Alternative materials that substitute plastic packaging included: steel – aluminum, glass, paper-based packaging including corrugated board, packaging paper, cardboard (both coated and uncoated), molded fiber, paper-based composites and laminates, fiber-based textiles, and wood. Substitutes for plastic packaging varied depending on the market sector and packaging application. Cork and rubber were included as substitutes only in the caps and closures category.
The LCA focused on plastic packaging applications and the plastic materials which are substitutable by alternative materials. The packaging sector was divided into the following 6 major packaging segments that accounted for the bulk of packaging market by weight of materials used –
– Other rigid packaging (includes the subcategories non-bulk rigid packaging, rigid protective packaging, and rigid bulk packaging)
– Other flexible packaging (includes the subcategories converted flexible packaging, flexible protective packaging, and flexible bulk packaging)
– Beverage packaging
– Carrier bags
– Shrink and stretch film
– Caps and closures
The following life cycle stages were included for each packaging material application:
1. Raw material production of the packaging materials, which consists of all steps from resource extraction through raw material production, including all transportation.
2. Fabrication of the packaging from their raw materials and the subsequent transportation of empty packaging from the fabrication site to the commodity filling site. (For your fabrication needs, visit a site like https://cir.net/).
3. Distribution transport of commodity and packaging from the commodity filling site to a the use site (focusing on differences in impacts due to packaging itself).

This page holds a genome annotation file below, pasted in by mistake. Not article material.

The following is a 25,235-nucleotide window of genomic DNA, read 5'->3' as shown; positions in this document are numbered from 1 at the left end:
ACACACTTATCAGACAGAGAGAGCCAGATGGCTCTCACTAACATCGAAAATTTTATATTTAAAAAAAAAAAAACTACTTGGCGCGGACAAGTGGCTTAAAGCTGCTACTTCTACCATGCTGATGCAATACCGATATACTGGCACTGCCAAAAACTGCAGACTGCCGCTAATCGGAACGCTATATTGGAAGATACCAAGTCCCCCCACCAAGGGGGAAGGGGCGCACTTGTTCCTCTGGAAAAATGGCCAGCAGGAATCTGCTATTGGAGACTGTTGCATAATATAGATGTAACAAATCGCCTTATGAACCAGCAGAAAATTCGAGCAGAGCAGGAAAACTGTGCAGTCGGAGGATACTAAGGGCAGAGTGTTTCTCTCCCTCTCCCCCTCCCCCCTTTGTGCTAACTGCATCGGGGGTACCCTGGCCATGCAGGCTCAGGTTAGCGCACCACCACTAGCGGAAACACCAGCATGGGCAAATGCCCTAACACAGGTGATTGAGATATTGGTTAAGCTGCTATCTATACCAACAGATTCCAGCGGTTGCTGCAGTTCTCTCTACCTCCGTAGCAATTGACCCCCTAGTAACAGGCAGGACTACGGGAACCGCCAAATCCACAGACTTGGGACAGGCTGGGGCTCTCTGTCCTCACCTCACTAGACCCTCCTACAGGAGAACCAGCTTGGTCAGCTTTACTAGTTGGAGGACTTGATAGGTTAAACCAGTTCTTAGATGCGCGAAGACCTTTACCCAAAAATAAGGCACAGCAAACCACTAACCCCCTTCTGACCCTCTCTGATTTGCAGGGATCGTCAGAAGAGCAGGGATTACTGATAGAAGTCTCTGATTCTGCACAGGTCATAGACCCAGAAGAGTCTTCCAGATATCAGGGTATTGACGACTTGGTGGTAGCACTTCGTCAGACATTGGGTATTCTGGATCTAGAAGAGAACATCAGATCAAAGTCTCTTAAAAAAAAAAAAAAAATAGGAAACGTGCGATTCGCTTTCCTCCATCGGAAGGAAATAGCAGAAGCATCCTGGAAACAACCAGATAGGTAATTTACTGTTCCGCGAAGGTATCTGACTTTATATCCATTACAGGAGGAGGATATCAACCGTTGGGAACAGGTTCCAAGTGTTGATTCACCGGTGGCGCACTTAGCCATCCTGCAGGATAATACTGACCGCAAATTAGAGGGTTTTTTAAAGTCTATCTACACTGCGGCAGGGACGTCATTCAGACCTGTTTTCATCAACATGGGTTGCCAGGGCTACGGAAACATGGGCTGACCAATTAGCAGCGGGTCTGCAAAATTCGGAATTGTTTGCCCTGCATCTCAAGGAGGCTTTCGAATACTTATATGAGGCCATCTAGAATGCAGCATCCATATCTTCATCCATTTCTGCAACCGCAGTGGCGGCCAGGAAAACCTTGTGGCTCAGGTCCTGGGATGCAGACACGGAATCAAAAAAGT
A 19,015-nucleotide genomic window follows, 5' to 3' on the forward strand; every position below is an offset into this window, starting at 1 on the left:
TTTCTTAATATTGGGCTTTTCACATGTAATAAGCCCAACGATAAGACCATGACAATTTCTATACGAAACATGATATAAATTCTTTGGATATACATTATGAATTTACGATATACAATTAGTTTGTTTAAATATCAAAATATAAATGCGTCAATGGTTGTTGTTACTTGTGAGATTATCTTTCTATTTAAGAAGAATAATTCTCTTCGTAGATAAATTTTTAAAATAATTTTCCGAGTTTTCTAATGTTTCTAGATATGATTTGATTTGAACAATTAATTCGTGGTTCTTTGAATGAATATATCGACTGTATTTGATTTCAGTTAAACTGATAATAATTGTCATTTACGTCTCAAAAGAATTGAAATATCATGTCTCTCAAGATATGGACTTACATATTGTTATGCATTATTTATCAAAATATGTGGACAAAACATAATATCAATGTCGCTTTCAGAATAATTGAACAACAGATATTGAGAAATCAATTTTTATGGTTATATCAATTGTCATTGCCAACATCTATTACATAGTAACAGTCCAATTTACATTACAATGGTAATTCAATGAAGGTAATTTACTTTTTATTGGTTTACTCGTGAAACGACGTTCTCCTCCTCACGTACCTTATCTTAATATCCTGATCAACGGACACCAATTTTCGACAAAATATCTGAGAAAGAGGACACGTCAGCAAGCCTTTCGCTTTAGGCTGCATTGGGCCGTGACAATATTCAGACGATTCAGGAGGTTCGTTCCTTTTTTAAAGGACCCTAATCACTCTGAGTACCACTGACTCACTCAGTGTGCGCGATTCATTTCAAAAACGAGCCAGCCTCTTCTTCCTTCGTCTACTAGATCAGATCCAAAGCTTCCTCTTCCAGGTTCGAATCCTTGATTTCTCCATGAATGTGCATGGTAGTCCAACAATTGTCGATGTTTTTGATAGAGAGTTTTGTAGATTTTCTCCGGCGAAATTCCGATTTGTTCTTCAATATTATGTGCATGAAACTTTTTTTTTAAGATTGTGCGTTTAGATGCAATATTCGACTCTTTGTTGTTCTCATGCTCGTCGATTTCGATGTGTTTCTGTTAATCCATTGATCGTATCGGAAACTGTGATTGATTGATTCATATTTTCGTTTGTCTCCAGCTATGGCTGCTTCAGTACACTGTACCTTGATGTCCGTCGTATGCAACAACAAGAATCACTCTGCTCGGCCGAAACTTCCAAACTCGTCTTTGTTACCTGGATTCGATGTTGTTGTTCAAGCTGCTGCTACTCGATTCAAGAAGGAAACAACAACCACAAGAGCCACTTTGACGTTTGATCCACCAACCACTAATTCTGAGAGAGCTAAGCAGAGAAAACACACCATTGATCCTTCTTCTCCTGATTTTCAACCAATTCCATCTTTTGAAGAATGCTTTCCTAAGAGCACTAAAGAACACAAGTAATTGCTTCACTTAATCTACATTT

4. Post-consumer disposal of packaging in a landfill or waste-to-energy incineration, and/or
5. Recycling of packaging, including transport from the use site to recycling facilities, where applicable.
The flow diagram of boundaries is given in Fig.1’
Approximately a third of plastics production goes into plastics packaging (this was the 2014 scenario; the figure now is about 40%).
Findings of the 2014 study
Expended Energy is defined as Cumulative Energy Demand less the energy embedded in the materials and is available for recycling etc. (this is high for plastics).
The amount of materials used by plastics is 14.4 million MT and this goes up to 64 million MT for substitutes.
Despite the popular misconceptions that abound about Plastics Packaging, they are by far more sustainable than substitute materials and consume much less scarce material resources, energy and water. z
1Eutrophication (from Greek eutrophos, ‘well-nourished’), or hypertrophication, is when a body of water becomes overly enriched with minerals and nutrients that induce excessive growth of plants and algae. This process may result in oxygen depletion of the water body. Eutrophication is characterized by excessive plant and algal growth due to the increased availability of one or more limiting growth factors needed for photosynthesis (Schindler 2006), such as sunlight, carbon dioxide, and nutrient fertilizers.